Founded in a red brick building in Brooklyn in 1849, Pfizer, one of America’s oldest companies and the seller of the hugely profitable Viagra and Lipitor, is seeking to renounce its American citizenship and move to climes where it can pay fewer taxes. Despite its huge success in the US with its powerhouse blockbusters bringing in over $17 billion in profits from 2010 through 2012, and paying no tax in the US in the same time period while getting a $2.2 billion dollar refund, not to mention huge benefits from consumers/Medicare paying top prices under Part D, Pfizer seeks to move its citizenship to where the possibility of paying taxes is even less remote.

Click here to read the full New York Times article: Pfizer Proposes a Marriage With AstraZeneca, Easing Taxes in a Move to Britain

Pfizer bundled this in the background of its bid to buy Astra Zeneca for $99 billion.  Pfizer would be following the lead of other companies who make huge profits from American citizens and US government through Medicare sales while paying next to nothing in taxes, by moving its citizenship off shore while retaining corporate headquarters thereby by getting the benefit of its presence in the USA market with none of the responsibilities of the companies doing business who are headquartered here.  The theoretical corporate tax rate in the US is 27% (before all of the loopholes kick in) while in Pfizer’s new home of Britain it is 21%.

Pfizer, Consumers, and the American Court System

Pfizer is no stranger to the American court system with numerous actions pending currently including women who have developed type 2 diabetes while using Lipitor, (currently pending in MDL No. 2502) people suffering severe side effects including birth defects from Zoloft, arthritis users suffering numerous side effects from Bextra, defective heart valves from its subsidiary Shiley, and Rezulin through its acquisition of Werner Lambert.

In September 2009, Pfizer pleaded guilty to the illegal marketing of the arthritis drug Bextra for uses unapproved by the U.S. FDA., agreed to a $2.3 billion settlement, the largest health care fraud settlement at that time.  Pfizer also paid the U.S. government $1.3 billion in criminal fines related to the “off-label” marketing of Bextra, the largest monetary penalty ever rendered for any crime.  Called a repeat offender, this was Pfizer’s fourth such settlement with the Department of Justice in the previous ten years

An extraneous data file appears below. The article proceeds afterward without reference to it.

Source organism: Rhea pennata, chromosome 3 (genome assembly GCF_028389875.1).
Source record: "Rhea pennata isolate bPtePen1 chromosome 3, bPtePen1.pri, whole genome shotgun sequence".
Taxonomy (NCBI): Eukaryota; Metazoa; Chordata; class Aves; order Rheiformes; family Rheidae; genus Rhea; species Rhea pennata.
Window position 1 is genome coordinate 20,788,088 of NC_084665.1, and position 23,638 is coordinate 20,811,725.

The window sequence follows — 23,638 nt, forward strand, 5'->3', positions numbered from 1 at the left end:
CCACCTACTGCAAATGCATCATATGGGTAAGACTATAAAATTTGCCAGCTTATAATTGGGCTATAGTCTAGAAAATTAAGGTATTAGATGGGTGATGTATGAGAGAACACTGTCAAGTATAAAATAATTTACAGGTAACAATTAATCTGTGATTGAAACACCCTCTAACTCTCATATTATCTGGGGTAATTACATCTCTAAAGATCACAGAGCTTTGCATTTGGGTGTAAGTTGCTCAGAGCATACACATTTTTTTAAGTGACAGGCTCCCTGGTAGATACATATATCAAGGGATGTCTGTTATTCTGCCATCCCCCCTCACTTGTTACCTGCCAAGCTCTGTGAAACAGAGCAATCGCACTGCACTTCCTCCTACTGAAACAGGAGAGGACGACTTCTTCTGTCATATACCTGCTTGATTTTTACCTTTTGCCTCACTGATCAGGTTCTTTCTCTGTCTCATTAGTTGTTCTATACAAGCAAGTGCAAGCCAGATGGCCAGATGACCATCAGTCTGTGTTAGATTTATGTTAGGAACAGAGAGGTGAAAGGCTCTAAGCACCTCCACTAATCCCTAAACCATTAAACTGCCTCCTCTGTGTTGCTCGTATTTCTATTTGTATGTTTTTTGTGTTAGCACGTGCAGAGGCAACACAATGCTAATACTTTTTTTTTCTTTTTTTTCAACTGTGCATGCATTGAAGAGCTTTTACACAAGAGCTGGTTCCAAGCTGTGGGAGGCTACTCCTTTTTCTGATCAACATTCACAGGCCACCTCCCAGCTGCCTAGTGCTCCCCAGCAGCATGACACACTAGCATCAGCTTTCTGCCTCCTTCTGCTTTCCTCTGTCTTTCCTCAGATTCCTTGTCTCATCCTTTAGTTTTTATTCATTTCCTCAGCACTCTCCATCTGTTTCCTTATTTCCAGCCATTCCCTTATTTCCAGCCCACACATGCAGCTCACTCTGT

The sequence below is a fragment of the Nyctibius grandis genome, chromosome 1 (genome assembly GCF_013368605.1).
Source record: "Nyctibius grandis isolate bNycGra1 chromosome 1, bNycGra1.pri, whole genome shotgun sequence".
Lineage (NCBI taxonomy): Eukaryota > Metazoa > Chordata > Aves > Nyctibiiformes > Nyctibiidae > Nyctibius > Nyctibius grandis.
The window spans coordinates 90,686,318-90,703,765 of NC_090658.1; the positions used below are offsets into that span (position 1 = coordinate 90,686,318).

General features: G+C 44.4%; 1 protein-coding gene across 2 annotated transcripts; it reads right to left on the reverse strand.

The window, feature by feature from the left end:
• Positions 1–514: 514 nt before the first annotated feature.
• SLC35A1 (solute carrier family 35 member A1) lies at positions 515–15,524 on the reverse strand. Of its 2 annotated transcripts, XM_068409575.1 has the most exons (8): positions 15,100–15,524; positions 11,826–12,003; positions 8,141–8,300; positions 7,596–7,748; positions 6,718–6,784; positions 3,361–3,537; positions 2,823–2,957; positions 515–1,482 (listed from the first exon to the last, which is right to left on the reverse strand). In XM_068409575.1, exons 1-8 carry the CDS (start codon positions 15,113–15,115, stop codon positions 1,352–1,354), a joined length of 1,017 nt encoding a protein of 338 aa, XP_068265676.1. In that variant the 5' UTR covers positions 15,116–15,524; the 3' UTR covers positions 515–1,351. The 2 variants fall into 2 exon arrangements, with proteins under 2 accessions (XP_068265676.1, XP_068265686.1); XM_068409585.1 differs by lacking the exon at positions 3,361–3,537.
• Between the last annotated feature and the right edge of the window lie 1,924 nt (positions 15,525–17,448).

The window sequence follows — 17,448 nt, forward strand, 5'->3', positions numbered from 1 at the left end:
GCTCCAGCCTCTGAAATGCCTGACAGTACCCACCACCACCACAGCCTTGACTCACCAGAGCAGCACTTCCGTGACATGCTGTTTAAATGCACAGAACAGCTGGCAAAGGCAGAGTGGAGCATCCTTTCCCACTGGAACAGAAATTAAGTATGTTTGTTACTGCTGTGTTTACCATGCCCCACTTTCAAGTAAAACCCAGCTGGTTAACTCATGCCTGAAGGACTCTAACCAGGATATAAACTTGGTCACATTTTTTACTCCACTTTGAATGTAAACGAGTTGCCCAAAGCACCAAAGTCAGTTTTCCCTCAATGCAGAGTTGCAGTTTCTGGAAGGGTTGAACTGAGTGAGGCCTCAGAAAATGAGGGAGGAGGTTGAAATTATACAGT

In 2010, Pfizer admitted that during a six-month period the previous year it had paid $20 million to some 4,500 doctors and other medical professionals for consulting and speaking on the company’s behalf.  This was the first time the company had made public its spending of this kind.

In 2011, Pfizer agreed pay $14.5 million to resolve federal charges that it illegally marketed its bladder drug Detrol.

In 2011, the FDA advised Pfizer that its “Online Resources” webpage on Lipitor contained misleading statements.

In July 2012, Pfizer agreed to remove claims related to breast and colon health from its advertising for Centrum multivitamins as part of an agreement to settle a lawsuit brought by the Center for Science in the Public Interest charging that the claims were unsubstantiated.

In November 2012, Pfizer disclosed it had taken a charge against earnings of $491 million in connection with an “agreement in principle” with the U.S. Department of Justice to settle charges relating to the improper marketing of the kidney transplant drug Rapamune by Wyeth.  That agreement was completed in July 2013.

On February 18, 2014, 56 pending cases in other federal courts were assigned to a MDL in South Carolina (In re Lipitor (Atorvastatin) Litigation, MDL No. 2502 (JPML).  14 of the pending cases were filed in South Carolina.  The Hon. Richard M. Gergel in Charleston S.C. was assigned the cases.  In the California cases, Thomas J. Brandi of The Brandi Law Firm was appointed to the Plaintiff’s Steering Committee and these cases are presently in a procedural tug of war with the MDL process.

The Brandi Law Firm is nationally recognized for its long involvement in cases involving defects in drugs or devices.  If you or a loved one have taken Lipitor and been diagnosed with Type II Diabetes, based on medical studies, there is a potential claim against the manufacturer.  We work on a team approach with two lawyers, legal assistants, and a nurse lawyer assigned to each individual case.  If you would like more information, please contact The Brandi Law Firm by e-mail or call 415-989-1800 or (800) 481-1615.  We have also set up a website dedicated to providing the most up to date Lipitor lawyer and Lipitor lawsuit information at brandilaw.com.